Should I Make Amends With Someone I Don’t Think I’ve Wronged?
There’s a woman in my community who I used to be pretty friendly with. Then something changed. She’s not mean to me, but she seems to be keeping her distance even as I try to continue to reach out to her. As we approach the High Holidays, I’m thinking about making amends with people I may have wronged. But I don’t think I wronged her. I could bring it up with her, but I’m afraid her distance may be based on her being jealous of me. So if I ask her why she got so distant, the question may embarrass her. Is it better for me to just give her the benefit of the doubt and assume she’s struggling or do I confront her so maybe I can apologize for some faux pas I wasn’t aware of?
The yomim noraim (Days of Awe) are the time when we’re meant to make amends with one another, in anticipation of making amends with God. From a strictly technical standpoint, the offender should seek out the one he wronged and ask forgiveness but the yomim noraim are also a time when we make special effort to go beyond the minimum. Accordingly, it’s good to seek reconciliation even when you’re not the offender.
The Talmud in Yoma (87a) tells three stories about asking forgiveness, which demonstrate various stages of going the extra mile.
In the first story, Rabbi Yirmiya offended Rabbi Abba, so he went to ask forgiveness, as one should. It’s not clear why Rabbi Yirmiya didn’t follow through – maybe he was nervous, maybe Rabbi Abba refused to come out – but for whatever reason, he sat on Rabbi Abba’s doorstep. While he was waiting there, Rabbi Abba’s maid accidentally poured out some wastewater on Rabbi Yirmiya’s head. This prompted Rabbi Yirmiya to recite Psalms 113:7, “He (God) raises the needy person from the trash heap.” When Rabbi Abba heard this, he went out and said, “Now I must apologize to you, as per Proverbs 6:3, ‘Go humble yourself and plead with your neighbor.’”
The second story tells us that a certain individual wronged Rav Zeira. Rav Zeira responded to the slight by making himself available: he would pass by him regularly so that the offender would have ample opportunity to come apologize.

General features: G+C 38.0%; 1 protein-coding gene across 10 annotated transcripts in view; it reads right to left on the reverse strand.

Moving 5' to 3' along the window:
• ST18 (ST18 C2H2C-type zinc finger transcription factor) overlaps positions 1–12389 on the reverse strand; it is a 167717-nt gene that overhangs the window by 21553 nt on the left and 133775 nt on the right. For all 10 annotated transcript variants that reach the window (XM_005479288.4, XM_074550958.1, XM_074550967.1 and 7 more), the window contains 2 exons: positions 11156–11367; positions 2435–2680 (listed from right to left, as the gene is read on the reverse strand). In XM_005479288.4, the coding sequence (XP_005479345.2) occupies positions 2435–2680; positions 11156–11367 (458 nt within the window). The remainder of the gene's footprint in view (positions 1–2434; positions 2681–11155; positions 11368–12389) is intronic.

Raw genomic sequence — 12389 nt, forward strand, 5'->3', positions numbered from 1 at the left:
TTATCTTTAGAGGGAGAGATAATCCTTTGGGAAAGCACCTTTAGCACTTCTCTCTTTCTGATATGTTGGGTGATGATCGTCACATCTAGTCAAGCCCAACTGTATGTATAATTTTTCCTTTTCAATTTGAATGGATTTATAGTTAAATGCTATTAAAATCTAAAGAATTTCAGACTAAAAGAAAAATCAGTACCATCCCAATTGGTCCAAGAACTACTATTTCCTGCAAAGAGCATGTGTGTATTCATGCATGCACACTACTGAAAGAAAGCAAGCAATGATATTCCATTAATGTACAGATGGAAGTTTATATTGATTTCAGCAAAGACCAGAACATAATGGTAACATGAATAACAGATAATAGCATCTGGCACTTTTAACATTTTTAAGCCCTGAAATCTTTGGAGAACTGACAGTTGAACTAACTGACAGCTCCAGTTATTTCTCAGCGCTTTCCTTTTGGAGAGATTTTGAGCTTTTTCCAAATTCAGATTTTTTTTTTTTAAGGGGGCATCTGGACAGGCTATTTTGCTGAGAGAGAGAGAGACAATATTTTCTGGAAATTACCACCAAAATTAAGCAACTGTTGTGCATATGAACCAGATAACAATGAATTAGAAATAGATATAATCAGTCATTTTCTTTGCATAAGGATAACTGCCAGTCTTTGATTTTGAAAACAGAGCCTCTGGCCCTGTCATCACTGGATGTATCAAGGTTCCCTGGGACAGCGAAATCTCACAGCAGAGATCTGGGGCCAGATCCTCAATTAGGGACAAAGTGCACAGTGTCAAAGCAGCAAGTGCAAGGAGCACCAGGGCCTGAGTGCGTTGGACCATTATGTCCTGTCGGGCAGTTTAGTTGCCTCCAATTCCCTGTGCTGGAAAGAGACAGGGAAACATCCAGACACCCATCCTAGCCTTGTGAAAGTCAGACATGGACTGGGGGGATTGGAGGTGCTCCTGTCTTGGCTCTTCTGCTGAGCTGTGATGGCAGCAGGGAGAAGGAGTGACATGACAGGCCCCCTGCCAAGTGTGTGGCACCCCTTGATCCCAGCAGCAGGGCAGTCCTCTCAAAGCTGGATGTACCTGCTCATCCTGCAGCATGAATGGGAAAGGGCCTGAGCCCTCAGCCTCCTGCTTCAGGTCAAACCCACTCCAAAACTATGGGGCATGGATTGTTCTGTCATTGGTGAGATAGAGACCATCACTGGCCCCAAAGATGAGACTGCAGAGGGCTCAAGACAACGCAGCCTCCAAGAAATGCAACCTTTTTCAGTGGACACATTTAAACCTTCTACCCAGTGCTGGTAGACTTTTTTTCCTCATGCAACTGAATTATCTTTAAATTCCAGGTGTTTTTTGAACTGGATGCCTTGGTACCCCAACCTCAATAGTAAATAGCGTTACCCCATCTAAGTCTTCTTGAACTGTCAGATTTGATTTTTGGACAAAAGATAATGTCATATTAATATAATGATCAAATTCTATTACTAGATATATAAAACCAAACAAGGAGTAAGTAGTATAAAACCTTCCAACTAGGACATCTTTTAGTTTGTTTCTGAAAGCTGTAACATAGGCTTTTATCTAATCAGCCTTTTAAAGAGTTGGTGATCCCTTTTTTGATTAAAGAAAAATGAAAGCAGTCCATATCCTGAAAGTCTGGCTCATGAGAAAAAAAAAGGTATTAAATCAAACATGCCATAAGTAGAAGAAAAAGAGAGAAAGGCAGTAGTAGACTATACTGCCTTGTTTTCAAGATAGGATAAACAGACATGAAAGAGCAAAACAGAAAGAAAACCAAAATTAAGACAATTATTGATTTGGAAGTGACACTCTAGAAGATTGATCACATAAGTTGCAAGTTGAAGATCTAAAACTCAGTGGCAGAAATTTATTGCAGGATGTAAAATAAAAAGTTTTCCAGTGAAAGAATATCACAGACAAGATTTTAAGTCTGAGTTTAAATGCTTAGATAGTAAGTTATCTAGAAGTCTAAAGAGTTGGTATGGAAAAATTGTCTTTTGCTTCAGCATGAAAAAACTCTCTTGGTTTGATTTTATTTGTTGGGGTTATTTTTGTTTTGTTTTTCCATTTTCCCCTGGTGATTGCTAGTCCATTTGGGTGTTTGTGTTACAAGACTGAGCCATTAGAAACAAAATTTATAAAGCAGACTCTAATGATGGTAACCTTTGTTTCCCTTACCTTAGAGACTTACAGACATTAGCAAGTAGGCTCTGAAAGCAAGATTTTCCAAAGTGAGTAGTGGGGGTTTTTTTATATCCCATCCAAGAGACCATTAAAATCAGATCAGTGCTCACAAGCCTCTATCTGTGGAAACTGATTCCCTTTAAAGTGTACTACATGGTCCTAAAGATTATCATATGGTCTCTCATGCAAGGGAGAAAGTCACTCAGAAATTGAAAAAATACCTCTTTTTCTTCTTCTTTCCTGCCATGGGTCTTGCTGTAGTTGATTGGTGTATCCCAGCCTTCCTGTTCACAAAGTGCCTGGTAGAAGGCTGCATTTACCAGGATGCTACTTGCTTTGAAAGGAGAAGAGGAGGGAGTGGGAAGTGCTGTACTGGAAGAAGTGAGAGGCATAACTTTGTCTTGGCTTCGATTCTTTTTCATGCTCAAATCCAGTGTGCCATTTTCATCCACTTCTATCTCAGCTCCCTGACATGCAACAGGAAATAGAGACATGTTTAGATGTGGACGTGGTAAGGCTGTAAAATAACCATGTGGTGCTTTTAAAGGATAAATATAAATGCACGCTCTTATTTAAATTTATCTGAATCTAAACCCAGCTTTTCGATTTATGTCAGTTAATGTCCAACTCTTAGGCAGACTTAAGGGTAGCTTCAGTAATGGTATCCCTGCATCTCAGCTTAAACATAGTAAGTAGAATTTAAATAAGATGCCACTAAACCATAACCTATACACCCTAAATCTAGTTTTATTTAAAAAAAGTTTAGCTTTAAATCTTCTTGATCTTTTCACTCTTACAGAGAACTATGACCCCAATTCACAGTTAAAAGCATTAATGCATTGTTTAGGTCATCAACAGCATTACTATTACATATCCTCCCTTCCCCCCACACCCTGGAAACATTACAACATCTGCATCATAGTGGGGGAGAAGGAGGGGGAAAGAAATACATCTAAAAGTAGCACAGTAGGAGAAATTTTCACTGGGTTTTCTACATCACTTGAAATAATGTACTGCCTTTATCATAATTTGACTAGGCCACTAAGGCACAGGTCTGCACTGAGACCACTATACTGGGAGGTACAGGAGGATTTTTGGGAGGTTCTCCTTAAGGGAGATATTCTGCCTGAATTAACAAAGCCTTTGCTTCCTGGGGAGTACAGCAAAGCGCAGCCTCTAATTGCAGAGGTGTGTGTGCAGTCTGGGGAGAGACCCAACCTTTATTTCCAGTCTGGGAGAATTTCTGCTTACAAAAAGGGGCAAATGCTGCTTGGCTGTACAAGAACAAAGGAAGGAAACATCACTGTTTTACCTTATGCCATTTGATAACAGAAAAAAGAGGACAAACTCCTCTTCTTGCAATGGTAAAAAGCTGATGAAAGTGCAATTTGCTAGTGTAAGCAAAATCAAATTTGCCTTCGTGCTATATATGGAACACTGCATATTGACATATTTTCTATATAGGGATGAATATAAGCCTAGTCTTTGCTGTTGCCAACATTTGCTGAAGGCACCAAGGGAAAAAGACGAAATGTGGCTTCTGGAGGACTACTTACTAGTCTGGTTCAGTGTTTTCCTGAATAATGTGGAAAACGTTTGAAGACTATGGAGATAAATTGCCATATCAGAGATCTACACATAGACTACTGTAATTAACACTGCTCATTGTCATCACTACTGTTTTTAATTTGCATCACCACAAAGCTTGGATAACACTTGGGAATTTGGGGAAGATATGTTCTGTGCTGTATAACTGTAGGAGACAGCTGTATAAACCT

The final story is perhaps the oddest. A certain butcher wronged Rav and he didn’t come to apologize. Before Yom Kippur, Rav decided to go and try to make amends. Rav Huna encountered Rav on the way and thought, “This will not end well,” so he tagged along to see what would happen. When Rav entered, the butcher was sitting, doing his work. He looked up, saw Rav, and said, “Go away, I have nothing to say to you.” He chopped the animal on the table in front of him and a bone shard flew out, striking him fatally in the neck.
In the first story, Rabbi Yirmiya actually went to ask Rabbi Abba, though he never completed the task for whatever reason. Nevertheless, circumstances made him at least partially a victim, motivating Rabbi Abba to meet him halfway.
In the second story, Rav Zeira went out of his way to facilitate the offender asking his forgiveness, which was absolutely above and beyond the call of duty.
In the final story, Rav did all the work. He – a great Torah leader! – went and presented himself before a simple butcher. The butcher had no reasonable excuse for not apologizing. As Rav Huna anticipated, however, the butcher’s stubborn refusal did not end well. (You and I should not expect such swift Divine retribution if people insult us; we’re not Rav.)
These stories present great examples of how we should go the extra mile: by meeting people halfway, by making ourselves approachable and even by going to them when they’re really obligated to come to us. But Rav’s story also comes with a caveat: Rav Huna could see that things were going to transpire poorly. Perhaps, if someone is not ready to make amends, we should suppress the urge to put them on the spot. Rav may have had the butcher’s best interest at heart in wanting to clear things up before Yom Kippur but the butcher clearly wasn’t on the same page and Rav’s visit ended up doing him a pretty big disservice.
Getting back to your situation, maybe you inadvertently offended this person, maybe you didn’t. You think that she might just be jealous (you don’t say of what); maybe that’s on her, maybe you flaunt your advantages without being aware of it. Who knows? But you’ll never know unless you approach her. (You’ll notice that I said “approach,” not “confront!”)
Can I promise that it will work? Nope. Rav’s visit to the butcher didn’t go as planned and yours might not, either (though if it doesn’t, it probably won’t be nearly as dramatic). But there’s no better time to find out gently, by making yourself available and meeting your friend halfway. If you don’t feel that your efforts are being reciprocated, then maybe don’t push it too hard. She’ll know that the door is open when she’s ready.
Rabbi Jack Abramowitz
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